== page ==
I, for example, am keen on whole foods: I choose wholemeal bread because nine times out of ten I enjoy it more than white bread; thus I am happier. If I had chosen wholemeal bread on grounds of health, I would become a victim of medical debate and those researches sponsored by the Bread Board to prove that sliced white bread is the only safe food on the market.

If I had chosen wholemeal as a gesture toward ‘small is beautiful’ economic theory, I would remain forever trapped in economic debate. (As it is, I remain for ever trapped in my pursuit of sensual pleasure ... you cannot win!)

That is why, in Thundersqueak, and in this series of articles for Arrow, I have put emphasis on new forms of belief. Those articles on Johnstone’s Paradox were not so much an attempt to present a new Truth as to find a new Hope.

The first illustration at the beginning of this article suggested that none of the evidence for the paranormal could withstand scientific scrutiny. Two typical reactions to such a statement are:

a) ‘I always knew this occult stuff was nonsense’, or
b) to react angrily and take an anti-science stance.

Neither reaction offers any escape from the science versus occultism duality. Instead I suggested a change of attitude which amounted to saying ‘GREAT! At last we have a choice before us! No longer the victims of ‘magical’ forces, no longer (at last!) the slaves of scientific dogma: this illustration informs us that inconvenient paranormal phenomena can be safely banished by adopting a scientific attitude! The future of mankind can include a higher form of magic now that we have learned to banish properly.’

In this way the dualistic tension is released, science is removed from its pedestal and put aside as a useful tool; we are free and better armed to explore the future.


I have here and elsewhere in this article tended to use the word magic in two senses: in a popular sense to refer to the primitive, insecure state that is the opposite of ‘science’, and in a higher sense which sees science as a tool in the service of a greater magic. This is the same distinction that Crowley intended when he adopted the word ‘magick’ for the greater sense.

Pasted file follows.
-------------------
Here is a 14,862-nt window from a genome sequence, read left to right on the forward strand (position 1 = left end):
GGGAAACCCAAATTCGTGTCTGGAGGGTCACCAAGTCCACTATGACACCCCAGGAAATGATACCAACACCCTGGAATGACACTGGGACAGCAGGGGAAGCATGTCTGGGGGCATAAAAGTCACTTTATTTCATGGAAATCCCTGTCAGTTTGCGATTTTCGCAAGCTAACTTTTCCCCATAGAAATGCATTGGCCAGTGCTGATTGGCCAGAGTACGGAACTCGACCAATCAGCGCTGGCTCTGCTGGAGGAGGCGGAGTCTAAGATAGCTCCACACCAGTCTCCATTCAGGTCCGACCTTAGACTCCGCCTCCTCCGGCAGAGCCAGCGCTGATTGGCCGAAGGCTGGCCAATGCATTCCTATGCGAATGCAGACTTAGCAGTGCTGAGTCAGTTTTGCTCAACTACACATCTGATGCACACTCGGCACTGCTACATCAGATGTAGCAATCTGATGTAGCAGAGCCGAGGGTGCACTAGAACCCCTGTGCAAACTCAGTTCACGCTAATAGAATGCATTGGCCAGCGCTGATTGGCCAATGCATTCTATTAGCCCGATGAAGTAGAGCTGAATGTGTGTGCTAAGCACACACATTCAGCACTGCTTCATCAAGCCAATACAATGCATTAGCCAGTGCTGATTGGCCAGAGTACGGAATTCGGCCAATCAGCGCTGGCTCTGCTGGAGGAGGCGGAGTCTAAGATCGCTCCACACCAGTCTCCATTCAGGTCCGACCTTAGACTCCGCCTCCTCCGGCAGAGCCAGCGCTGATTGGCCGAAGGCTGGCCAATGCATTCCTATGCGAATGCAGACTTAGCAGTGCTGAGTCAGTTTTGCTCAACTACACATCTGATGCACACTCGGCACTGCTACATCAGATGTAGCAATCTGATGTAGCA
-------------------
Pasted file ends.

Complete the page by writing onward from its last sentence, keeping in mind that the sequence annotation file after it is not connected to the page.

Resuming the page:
So I will summarise my theory thus: ‘as long as we chase after magic, Magick cannot progress.’ And I present this prediction for the coming Aquarian Revolution: ‘In the sixties we became disillusioned with science. In the seventies we devised an “alternative” - but it proved too weak to topple the monolith. In the eighties we shall call rationalism/science an “alternative’ and it will be its turn to fight for survival.’


If a diabolist is a person who reverses the fundamental symbols of the age - saying the Lord’s Prayer backward and inverting the crucifix in times past - what does that make me?

In this essay I began by proposing that we elevate ‘fun’ above ‘scientific method’; went on to suggest that the ecology movement might be debasing Nature; dared to put forward the idea that primitive peoples and children are inferior; outraged decency by hinting that Oxfam might better devote its care to the wealthy; and finally suggested that the Aquarian revolution had never begun.

So appalled am I by this revelation of mine own wickedness, and such is the momentum of my sinfulness, that I feel impelled to commit yet one more atrocity: an act so base that the very editors of Arrow, nay Hugo l’Estrange himself, would shrink back in horror from its witness.

For I feel bounden to fall meekly to my knees, clutching the Good Book to my breast and raising my eyes to heaven to pray for forgiveness for my evil deeds; and to surrender this most perfidious essay to the tender loving mercy of the Lamb of God by placing it naked before my readers that it may be stoned to death as is most fitting for the redemption of its fallen soul.

(to every artist. super respecto! we just kinda grabbed from random collections on blogspot just to decorate it. if anyone wants their name attached or beautiful inspiring picture taken down. get ahold of us! same goes with you Mr. Snell!)